November 12, 2015
2 min read

Bollywood dance program improves HbA1c for South Asian women with diabetes

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South Asian women with type 2 diabetes experienced a significant decrease in HbA1c and nonsignificant decrease in body weight after participating in an 8-week Bollywood dance program, according to research in BMJ Open Diabetes Research & Care.

“South Asians are four times as likely as other race/ethnic groups to have type 2 diabetes and there are currently over 50 million South Asians worldwide that have type 2 diabetes,” Latha Palaniappan, MD, MS, FAHA, FACC, FACP, a clinical professor of medicine at Stanford University School of Medicine, told Endocrine Today. “Physical activity can improve glucose control as much as medication therapy in type 2 diabetes. Culturally appropriate forms of exercise are needed to improve uptake of physical activity, as the majority of people with type 2 diabetes do not exercise enough.”

Latha Palaniappan

Latha Palaniappan

Palaniappan, Alamelu Natesan, BA, of the University of California Berkeley School of Public Health, and colleagues analyzed data from 23 women with type 2 diabetes who were not using insulin living in the San Francisco area. The women were randomly assigned to an 8-week Bollywood dance program, including two 1-hour classes per week at an Indian community center (n = 12; mean HbA1c, 6.82%; 92% Indian) or to a “wait list” as controls, receiving usual care for 8 weeks (n = 11; mean HbA1c, 6.49%; 91% Indian). Researchers measured HbA1c, weight, height and blood pressure at baseline and 8 weeks; attendance was measured at each dance class.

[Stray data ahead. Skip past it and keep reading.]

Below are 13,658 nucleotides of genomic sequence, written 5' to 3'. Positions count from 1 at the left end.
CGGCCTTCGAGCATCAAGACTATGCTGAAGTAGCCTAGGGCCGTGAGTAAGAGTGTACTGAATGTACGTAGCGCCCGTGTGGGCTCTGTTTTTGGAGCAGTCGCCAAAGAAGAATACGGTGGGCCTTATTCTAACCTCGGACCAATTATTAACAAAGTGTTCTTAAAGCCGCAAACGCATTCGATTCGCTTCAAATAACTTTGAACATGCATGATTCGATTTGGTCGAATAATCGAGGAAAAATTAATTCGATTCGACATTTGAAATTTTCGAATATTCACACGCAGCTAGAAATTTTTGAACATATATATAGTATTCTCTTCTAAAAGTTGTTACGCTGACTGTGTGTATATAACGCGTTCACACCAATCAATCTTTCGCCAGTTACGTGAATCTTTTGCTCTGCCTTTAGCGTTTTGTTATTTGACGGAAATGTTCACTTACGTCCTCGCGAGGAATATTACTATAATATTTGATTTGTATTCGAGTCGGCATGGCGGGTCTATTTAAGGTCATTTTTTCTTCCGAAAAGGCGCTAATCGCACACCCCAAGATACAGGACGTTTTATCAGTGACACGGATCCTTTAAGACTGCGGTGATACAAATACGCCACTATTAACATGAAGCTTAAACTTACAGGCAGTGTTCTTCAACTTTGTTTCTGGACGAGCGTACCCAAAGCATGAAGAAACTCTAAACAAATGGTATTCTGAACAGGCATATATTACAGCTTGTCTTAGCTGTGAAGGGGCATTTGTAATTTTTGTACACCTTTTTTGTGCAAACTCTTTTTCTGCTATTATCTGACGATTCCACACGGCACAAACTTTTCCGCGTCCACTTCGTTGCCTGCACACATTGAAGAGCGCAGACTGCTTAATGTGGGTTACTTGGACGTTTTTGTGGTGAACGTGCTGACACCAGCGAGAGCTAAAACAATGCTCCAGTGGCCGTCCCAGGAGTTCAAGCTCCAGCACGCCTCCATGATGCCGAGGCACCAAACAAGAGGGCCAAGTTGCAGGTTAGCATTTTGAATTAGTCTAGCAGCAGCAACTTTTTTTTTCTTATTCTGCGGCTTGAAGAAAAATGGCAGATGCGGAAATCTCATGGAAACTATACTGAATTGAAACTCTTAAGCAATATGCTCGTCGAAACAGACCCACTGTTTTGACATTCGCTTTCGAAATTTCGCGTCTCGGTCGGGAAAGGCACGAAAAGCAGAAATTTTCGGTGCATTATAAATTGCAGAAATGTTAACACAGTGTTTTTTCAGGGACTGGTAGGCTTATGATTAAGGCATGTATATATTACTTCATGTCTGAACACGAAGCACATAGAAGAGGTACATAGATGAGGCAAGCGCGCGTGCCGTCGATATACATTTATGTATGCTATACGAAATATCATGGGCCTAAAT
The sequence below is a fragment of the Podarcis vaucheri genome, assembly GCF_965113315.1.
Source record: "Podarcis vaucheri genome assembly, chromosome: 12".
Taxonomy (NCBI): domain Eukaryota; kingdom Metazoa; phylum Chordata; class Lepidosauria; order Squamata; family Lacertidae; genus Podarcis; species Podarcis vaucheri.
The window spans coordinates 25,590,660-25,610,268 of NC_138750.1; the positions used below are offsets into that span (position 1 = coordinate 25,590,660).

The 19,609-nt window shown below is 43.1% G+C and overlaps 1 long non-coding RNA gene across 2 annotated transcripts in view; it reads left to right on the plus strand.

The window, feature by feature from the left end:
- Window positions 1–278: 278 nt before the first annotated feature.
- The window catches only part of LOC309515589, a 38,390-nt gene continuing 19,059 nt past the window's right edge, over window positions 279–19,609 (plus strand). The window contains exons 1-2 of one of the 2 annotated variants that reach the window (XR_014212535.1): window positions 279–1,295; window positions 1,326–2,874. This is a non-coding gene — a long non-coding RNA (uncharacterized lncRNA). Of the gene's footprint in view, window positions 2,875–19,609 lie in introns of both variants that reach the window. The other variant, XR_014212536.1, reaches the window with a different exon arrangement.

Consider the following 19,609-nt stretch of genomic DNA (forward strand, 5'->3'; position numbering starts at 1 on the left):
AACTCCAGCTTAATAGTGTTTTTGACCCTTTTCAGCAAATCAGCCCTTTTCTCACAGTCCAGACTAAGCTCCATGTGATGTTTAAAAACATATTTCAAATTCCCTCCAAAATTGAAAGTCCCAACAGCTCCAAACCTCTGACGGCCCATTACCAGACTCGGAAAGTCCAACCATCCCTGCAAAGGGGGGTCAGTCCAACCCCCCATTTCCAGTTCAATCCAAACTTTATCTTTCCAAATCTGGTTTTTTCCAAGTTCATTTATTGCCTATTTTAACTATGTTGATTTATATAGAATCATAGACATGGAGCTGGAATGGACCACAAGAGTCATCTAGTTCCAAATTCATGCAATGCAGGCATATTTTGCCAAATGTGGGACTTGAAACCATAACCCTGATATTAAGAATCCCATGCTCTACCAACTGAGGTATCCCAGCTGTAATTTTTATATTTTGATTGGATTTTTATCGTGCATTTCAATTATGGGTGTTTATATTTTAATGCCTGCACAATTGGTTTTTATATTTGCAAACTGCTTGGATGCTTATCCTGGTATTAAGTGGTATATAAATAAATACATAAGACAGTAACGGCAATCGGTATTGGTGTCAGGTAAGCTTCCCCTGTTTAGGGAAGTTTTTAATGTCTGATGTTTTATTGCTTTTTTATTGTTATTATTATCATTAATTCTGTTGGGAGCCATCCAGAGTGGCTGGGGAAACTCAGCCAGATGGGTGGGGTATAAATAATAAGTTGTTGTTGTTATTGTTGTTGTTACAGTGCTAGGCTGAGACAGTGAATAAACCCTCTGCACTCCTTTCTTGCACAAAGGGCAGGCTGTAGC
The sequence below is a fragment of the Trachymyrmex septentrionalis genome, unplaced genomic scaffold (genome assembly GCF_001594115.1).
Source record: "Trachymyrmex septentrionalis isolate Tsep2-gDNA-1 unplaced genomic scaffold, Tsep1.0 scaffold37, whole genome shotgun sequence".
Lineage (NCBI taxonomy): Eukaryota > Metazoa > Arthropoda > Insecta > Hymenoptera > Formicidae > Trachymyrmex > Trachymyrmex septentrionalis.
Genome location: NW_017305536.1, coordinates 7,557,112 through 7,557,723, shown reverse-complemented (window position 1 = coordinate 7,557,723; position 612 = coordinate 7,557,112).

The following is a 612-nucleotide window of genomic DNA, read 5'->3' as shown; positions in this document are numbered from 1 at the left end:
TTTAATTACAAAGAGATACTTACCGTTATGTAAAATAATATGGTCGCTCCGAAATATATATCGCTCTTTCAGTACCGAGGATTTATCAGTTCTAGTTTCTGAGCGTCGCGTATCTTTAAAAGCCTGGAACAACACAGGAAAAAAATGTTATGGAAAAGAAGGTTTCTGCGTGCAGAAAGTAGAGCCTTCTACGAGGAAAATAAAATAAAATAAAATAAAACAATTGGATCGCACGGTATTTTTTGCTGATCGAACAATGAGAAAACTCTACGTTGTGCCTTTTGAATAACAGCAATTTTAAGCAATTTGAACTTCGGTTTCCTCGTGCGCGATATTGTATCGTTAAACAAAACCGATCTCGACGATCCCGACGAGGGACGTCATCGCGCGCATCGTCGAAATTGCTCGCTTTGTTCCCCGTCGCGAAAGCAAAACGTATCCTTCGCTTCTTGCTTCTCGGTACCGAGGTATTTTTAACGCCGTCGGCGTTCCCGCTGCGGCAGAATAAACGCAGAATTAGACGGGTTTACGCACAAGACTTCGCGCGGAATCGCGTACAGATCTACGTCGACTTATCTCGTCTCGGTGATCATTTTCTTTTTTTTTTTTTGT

At 8 weeks, the dance class group saw a mean 0.18% reduction in HbA1c (P = .018); the control group saw no change. Both the dance and control groups experienced weight loss at 8 weeks, with the dance group losing an average of 0.26 kg vs. an average loss of 0.09 kg for controls; however, results were not significant in either group.

Among the six participants who lost weight in the dance group, there was a mean decrease in HbA1c of 0.22%; the five participants in the control group who lost weight experienced a mean decrease of 0.06%.

“Participants who did not lose weight in the intervention group still experienced a reduction in mean HbA1c, while those in the control group did not,” the researchers wrote. “Furthermore, participants attending at least 10 sessions had a statistically significant reduction in weight compared with those attending fewer than 10 sessions.”

The researchers noted that, since the trial excluded insulin users, participants were likely earlier in their disease progression, when lifestyle change may have a greater impact on the Regina Schaffer

Disclosure: The researchers report no relevant financial disclosures.